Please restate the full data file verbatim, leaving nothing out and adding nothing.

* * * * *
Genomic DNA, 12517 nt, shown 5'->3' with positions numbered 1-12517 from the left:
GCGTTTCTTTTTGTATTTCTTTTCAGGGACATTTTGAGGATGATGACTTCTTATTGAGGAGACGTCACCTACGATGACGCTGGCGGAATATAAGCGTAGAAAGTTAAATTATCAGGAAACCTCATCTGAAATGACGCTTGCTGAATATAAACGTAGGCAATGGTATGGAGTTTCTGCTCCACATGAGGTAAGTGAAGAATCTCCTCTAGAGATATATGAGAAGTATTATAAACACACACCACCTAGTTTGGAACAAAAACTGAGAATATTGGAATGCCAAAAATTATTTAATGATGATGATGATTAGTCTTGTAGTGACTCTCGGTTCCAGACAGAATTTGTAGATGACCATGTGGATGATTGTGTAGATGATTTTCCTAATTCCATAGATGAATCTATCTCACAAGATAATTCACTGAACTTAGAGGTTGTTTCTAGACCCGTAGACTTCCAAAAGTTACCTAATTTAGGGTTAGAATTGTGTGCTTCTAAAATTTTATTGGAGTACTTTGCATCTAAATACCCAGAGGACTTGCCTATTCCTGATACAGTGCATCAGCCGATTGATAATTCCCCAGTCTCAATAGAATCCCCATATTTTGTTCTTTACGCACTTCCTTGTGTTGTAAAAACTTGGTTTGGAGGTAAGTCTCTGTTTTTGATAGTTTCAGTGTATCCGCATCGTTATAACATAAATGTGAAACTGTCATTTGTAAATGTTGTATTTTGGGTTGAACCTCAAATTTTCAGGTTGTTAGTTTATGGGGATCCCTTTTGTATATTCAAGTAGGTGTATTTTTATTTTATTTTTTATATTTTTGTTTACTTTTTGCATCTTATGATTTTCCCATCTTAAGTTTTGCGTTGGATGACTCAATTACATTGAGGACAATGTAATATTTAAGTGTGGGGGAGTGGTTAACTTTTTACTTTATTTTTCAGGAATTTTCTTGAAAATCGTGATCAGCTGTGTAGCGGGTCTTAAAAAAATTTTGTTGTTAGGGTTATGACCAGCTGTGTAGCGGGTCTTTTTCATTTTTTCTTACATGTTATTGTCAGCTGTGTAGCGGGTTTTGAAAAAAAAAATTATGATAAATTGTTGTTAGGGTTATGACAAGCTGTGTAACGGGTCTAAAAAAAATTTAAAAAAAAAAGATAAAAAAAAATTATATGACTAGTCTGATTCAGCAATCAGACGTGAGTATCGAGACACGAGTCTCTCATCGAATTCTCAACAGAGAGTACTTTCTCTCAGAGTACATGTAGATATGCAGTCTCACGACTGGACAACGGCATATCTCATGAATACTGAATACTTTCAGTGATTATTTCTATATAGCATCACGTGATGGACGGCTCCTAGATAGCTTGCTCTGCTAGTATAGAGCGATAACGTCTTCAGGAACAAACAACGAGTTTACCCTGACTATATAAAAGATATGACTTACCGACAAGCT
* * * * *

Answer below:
Genomic DNA, 12517 nt, shown 5'->3' with positions numbered 1-12517 from the left:
GCGTTTCTTTTTGTATTTCTTTTCAGGGACATTTTGAGGATGATGACTTCTTATTGAGGAGACGTCACCTACGATGACGCTGGCGGAATATAAGCGTAGAAAGTTAAATTATCAGGAAACCTCATCTGAAATGACGCTTGCTGAATATAAACGTAGGCAATGGTATGGAGTTTCTGCTCCACATGAGGTAAGTGAAGAATCTCCTCTAGAGATATATGAGAAGTATTATAAACACACACCACCTAGTTTGGAACAAAAACTGAGAATATTGGAATGCCAAAAATTATTTAATGATGATGATGATTAGTCTTGTAGTGACTCTCGGTTCCAGACAGAATTTGTAGATGACCATGTGGATGATTGTGTAGATGATTTTCCTAATTCCATAGATGAATCTATCTCACAAGATAATTCACTGAACTTAGAGGTTGTTTCTAGACCCGTAGACTTCCAAAAGTTACCTAATTTAGGGTTAGAATTGTGTGCTTCTAAAATTTTATTGGAGTACTTTGCATCTAAATACCCAGAGGACTTGCCTATTCCTGATACAGTGCATCAGCCGATTGATAATTCCCCAGTCTCAATAGAATCCCCATATTTTGTTCTTTACGCACTTCCTTGTGTTGTAAAAACTTGGTTTGGAGGTAAGTCTCTGTTTTTGATAGTTTCAGTGTATCCGCATCGTTATAACATAAATGTGAAACTGTCATTTGTAAATGTTGTATTTTGGGTTGAACCTCAAATTTTCAGGTTGTTAGTTTATGGGGATCCCTTTTGTATATTCAAGTAGGTGTATTTTTATTTTATTTTTTATATTTTTGTTTACTTTTTGCATCTTATGATTTTCCCATCTTAAGTTTTGCGTTGGATGACTCAATTACATTGAGGACAATGTAATATTTAAGTGTGGGGGAGTGGTTAACTTTTTACTTTATTTTTCAGGAATTTTCTTGAAAATCGTGATCAGCTGTGTAGCGGGTCTTAAAAAAATTTTGTTGTTAGGGTTATGACCAGCTGTGTAGCGGGTCTTTTTCATTTTTTCTTACATGTTATTGTCAGCTGTGTAGCGGGTTTTGAAAAAAAAAATTATGATAAATTGTTGTTAGGGTTATGACAAGCTGTGTAACGGGTCTAAAAAAAATTTAAAAAAAAAAGATAAAAAAAAATTATATGACTAGTCTGATTCAGCAATCAGACGTGAGTATCGAGACACGAGTCTCTCATCGAATTCTCAACAGAGAGTACTTTCTCTCAGAGTACATGTAGATATGCAGTCTCACGACTGGACAACGGCATATCTCATGAATACTGAATACTTTCAGTGATTATTTCTATATAGCATCACGTGATGGACGGCTCCTAGATAGCTTGCTCTGCTAGTATAGAGCGATAACGTCTTCAGGAACAAACAACGAGTTTACCCTGACTATATAAAAGATATGACTTACCGACAAGCT